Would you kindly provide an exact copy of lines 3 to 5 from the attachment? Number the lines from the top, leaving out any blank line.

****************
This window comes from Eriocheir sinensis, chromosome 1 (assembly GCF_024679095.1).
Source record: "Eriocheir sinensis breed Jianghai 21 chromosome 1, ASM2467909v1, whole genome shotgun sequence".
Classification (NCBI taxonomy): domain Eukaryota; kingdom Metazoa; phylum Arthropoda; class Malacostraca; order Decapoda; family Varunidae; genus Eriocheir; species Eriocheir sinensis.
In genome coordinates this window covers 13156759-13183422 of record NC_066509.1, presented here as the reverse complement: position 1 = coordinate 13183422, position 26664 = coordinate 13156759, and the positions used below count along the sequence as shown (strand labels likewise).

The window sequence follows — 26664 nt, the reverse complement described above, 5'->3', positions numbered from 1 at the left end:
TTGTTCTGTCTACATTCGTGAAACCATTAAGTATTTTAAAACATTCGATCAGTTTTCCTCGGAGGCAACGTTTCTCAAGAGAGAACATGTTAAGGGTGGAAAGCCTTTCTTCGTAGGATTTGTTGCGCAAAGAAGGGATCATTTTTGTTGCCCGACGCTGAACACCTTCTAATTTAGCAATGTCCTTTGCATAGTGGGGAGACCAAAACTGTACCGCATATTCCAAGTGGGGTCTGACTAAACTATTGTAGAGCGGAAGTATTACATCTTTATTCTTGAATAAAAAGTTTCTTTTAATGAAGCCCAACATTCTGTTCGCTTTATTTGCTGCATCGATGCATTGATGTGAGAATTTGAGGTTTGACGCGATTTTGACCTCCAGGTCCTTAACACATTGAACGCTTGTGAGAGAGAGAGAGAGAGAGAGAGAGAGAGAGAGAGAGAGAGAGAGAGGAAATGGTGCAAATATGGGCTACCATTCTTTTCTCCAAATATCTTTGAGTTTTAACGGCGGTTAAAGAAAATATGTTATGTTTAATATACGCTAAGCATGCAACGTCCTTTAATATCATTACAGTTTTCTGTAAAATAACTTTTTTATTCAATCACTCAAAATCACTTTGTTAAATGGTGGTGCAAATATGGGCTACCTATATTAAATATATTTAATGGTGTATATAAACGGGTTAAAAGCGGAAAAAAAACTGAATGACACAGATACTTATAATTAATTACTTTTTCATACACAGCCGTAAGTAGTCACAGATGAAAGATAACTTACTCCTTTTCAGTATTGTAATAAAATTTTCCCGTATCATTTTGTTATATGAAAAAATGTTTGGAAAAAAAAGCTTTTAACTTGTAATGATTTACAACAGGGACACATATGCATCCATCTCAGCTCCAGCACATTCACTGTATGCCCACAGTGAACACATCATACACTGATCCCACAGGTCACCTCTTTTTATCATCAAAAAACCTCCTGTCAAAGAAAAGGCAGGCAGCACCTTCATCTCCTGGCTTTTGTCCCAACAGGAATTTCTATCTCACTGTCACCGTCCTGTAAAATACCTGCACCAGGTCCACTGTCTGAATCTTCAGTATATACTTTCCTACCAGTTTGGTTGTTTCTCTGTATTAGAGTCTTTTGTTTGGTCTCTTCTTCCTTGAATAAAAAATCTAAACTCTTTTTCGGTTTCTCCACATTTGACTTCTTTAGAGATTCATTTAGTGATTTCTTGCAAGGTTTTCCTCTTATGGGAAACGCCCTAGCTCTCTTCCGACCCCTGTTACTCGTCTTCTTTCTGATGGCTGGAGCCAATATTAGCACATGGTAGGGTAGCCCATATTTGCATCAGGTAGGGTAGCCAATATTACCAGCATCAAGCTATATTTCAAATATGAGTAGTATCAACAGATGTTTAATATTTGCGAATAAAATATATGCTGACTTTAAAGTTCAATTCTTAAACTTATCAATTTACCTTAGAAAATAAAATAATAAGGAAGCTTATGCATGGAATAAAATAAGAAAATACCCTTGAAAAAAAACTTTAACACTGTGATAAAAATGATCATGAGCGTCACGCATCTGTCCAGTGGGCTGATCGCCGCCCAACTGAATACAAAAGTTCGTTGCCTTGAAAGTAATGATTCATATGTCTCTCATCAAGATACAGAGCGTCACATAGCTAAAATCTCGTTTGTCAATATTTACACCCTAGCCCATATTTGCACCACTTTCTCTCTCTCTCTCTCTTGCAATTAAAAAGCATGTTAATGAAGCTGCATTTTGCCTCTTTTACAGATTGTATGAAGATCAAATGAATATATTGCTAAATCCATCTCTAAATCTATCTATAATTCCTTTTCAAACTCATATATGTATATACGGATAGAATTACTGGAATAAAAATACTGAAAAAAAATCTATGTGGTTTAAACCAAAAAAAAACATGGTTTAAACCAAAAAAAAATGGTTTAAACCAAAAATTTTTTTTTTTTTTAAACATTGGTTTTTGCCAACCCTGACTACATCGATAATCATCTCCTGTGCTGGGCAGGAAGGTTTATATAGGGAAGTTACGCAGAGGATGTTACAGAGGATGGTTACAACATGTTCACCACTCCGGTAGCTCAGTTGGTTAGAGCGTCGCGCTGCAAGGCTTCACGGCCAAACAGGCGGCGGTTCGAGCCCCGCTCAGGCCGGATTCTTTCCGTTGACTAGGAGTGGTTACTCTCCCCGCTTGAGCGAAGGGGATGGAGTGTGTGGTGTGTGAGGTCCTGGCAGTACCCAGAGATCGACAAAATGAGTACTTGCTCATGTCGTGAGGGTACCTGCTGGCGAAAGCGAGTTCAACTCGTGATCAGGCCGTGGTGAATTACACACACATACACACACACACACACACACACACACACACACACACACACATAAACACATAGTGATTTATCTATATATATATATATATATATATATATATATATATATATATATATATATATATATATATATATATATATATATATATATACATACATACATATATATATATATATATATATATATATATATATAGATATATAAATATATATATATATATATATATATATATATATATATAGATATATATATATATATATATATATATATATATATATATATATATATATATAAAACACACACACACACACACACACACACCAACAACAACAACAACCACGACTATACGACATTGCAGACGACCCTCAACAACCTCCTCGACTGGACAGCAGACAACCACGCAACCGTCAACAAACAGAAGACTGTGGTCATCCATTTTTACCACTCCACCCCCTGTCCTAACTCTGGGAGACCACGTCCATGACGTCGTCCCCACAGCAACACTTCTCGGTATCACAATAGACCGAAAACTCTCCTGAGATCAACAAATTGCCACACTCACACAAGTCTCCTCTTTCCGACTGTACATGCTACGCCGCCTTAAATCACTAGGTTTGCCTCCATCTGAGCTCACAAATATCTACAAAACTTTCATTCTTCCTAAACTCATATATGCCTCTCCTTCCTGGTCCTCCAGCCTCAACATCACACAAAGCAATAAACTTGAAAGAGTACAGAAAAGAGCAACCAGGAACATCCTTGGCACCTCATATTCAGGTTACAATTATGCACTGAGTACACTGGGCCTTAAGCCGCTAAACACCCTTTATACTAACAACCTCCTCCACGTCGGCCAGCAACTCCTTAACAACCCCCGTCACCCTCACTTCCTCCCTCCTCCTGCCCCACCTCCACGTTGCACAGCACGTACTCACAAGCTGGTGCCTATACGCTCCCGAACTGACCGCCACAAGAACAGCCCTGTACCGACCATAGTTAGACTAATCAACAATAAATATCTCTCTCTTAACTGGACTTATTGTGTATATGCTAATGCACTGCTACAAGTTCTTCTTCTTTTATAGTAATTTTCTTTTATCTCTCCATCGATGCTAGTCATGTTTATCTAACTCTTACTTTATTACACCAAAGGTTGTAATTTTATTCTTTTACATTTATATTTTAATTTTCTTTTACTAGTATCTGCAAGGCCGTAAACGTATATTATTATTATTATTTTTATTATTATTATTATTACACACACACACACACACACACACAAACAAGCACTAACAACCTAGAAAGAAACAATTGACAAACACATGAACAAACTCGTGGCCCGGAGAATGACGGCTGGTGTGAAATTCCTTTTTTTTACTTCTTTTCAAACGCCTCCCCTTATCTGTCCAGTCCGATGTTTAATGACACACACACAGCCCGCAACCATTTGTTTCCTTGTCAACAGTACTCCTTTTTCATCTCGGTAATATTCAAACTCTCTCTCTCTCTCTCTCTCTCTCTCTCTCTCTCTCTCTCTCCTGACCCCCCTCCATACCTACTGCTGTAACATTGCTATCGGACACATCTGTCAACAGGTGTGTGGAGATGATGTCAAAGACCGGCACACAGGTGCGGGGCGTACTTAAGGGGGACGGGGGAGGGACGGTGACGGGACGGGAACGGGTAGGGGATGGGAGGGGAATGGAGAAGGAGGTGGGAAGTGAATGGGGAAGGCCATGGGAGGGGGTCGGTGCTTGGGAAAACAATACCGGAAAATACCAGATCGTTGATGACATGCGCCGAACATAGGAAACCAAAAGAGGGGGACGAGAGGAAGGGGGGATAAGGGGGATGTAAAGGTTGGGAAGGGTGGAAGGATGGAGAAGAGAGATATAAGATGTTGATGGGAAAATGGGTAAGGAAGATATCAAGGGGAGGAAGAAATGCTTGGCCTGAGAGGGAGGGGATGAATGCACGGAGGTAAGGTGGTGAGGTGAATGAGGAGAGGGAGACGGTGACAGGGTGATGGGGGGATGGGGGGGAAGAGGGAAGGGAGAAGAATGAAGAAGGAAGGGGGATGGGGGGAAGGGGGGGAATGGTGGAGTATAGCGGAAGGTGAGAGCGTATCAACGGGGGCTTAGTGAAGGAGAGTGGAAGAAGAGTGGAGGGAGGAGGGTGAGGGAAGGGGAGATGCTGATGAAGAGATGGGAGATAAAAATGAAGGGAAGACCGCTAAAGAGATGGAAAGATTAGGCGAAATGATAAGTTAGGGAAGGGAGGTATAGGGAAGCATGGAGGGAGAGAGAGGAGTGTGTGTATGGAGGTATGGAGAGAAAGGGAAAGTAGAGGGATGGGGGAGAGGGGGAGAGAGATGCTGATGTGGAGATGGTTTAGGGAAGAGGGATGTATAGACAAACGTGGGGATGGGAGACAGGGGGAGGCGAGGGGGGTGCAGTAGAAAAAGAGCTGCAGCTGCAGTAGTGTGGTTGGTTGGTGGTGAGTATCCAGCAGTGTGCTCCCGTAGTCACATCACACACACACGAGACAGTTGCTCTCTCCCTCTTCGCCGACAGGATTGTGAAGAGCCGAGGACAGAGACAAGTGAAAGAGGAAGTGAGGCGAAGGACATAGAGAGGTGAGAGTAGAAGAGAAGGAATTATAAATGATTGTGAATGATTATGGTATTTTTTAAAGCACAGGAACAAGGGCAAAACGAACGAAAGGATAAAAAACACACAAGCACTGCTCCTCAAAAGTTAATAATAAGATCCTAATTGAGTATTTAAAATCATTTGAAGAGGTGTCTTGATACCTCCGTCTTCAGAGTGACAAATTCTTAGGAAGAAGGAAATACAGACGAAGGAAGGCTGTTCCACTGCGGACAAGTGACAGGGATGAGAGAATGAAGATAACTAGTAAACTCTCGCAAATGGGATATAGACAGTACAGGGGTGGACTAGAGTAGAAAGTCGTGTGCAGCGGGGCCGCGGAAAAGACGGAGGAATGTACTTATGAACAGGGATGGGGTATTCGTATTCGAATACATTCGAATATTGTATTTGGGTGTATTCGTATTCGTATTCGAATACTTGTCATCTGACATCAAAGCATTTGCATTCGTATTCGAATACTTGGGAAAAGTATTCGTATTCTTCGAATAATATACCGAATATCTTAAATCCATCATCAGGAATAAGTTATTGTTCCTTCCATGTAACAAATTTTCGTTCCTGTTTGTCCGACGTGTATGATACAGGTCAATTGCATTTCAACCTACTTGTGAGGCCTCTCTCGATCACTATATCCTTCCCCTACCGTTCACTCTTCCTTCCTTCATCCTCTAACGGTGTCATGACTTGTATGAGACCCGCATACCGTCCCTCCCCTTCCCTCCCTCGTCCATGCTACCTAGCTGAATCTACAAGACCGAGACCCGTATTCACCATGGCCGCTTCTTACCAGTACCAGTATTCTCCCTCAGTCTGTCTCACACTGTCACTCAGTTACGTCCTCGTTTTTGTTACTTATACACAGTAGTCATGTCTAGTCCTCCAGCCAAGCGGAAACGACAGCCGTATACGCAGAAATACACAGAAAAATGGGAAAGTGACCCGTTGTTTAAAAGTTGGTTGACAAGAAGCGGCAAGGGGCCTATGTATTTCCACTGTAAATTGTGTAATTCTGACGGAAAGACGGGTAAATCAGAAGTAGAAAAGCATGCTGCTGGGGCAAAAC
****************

Classification (NCBI taxonomy): domain Eukaryota; kingdom Metazoa; phylum Arthropoda; class Malacostraca; order Decapoda; family Varunidae; genus Eriocheir; species Eriocheir sinensis.
In genome coordinates this window covers 13156759-13183422 of record NC_066509.1, presented here as the reverse complement: position 1 = coordinate 13183422, position 26664 = coordinate 13156759, and the positions used below count along the sequence as shown (strand labels likewise).

The window sequence follows — 26664 nt, the reverse complement described above, 5'->3', positions numbered from 1 at the left end: